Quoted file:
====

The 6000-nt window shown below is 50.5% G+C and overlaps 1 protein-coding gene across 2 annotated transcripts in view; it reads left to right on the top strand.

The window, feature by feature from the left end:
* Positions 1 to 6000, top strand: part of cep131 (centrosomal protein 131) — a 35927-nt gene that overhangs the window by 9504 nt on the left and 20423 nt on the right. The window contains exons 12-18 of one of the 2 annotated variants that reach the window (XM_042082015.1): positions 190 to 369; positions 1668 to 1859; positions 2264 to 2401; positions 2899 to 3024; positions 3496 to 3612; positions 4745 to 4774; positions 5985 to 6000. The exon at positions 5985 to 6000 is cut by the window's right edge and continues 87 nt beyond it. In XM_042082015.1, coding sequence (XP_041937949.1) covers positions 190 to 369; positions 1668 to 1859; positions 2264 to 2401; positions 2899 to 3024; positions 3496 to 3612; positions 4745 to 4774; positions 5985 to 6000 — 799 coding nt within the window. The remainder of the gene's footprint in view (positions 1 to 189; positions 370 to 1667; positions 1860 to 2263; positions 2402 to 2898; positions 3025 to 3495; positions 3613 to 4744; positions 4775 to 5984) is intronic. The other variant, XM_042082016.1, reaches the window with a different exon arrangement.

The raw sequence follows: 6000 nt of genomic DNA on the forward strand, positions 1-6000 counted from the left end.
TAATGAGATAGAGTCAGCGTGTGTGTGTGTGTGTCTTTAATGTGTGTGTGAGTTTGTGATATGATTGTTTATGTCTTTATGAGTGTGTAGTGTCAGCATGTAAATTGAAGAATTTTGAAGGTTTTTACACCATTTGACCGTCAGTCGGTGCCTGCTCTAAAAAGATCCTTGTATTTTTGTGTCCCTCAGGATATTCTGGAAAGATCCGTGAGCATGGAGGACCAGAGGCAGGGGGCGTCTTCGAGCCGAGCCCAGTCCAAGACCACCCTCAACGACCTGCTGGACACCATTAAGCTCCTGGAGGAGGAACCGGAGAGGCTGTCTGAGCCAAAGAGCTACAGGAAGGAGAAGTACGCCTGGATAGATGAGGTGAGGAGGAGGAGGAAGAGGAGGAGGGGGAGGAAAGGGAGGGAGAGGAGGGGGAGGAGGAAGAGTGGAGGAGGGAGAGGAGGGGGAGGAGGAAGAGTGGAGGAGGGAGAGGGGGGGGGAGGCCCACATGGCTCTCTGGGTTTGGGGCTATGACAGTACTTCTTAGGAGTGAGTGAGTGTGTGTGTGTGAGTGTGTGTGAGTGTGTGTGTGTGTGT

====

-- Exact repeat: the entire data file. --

The 6000-nt window shown below is 50.5% G+C and overlaps 1 protein-coding gene across 2 annotated transcripts in view; it reads left to right on the top strand.

The window, feature by feature from the left end:
* Positions 1 to 6000, top strand: part of cep131 (centrosomal protein 131) — a 35927-nt gene that overhangs the window by 9504 nt on the left and 20423 nt on the right. The window contains exons 12-18 of one of the 2 annotated variants that reach the window (XM_042082015.1): positions 190 to 369; positions 1668 to 1859; positions 2264 to 2401; positions 2899 to 3024; positions 3496 to 3612; positions 4745 to 4774; positions 5985 to 6000. The exon at positions 5985 to 6000 is cut by the window's right edge and continues 87 nt beyond it. In XM_042082015.1, coding sequence (XP_041937949.1) covers positions 190 to 369; positions 1668 to 1859; positions 2264 to 2401; positions 2899 to 3024; positions 3496 to 3612; positions 4745 to 4774; positions 5985 to 6000 — 799 coding nt within the window. The remainder of the gene's footprint in view (positions 1 to 189; positions 370 to 1667; positions 1860 to 2263; positions 2402 to 2898; positions 3025 to 3495; positions 3613 to 4744; positions 4775 to 5984) is intronic. The other variant, XM_042082016.1, reaches the window with a different exon arrangement.

The raw sequence follows: 6000 nt of genomic DNA on the forward strand, positions 1-6000 counted from the left end.
TAATGAGATAGAGTCAGCGTGTGTGTGTGTGTGTCTTTAATGTGTGTGTGAGTTTGTGATATGATTGTTTATGTCTTTATGAGTGTGTAGTGTCAGCATGTAAATTGAAGAATTTTGAAGGTTTTTACACCATTTGACCGTCAGTCGGTGCCTGCTCTAAAAAGATCCTTGTATTTTTGTGTCCCTCAGGATATTCTGGAAAGATCCGTGAGCATGGAGGACCAGAGGCAGGGGGCGTCTTCGAGCCGAGCCCAGTCCAAGACCACCCTCAACGACCTGCTGGACACCATTAAGCTCCTGGAGGAGGAACCGGAGAGGCTGTCTGAGCCAAAGAGCTACAGGAAGGAGAAGTACGCCTGGATAGATGAGGTGAGGAGGAGGAGGAAGAGGAGGAGGGGGAGGAAAGGGAGGGAGAGGAGGGGGAGGAGGAAGAGTGGAGGAGGGAGAGGAGGGGGAGGAGGAAGAGTGGAGGAGGGAGAGGGGGGGGGAGGCCCACATGGCTCTCTGGGTTTGGGGCTATGACAGTACTTCTTAGGAGTGAGTGAGTGTGTGTGTGTGAGTGTGTGTGAGTGTGTGTGTGTGTGT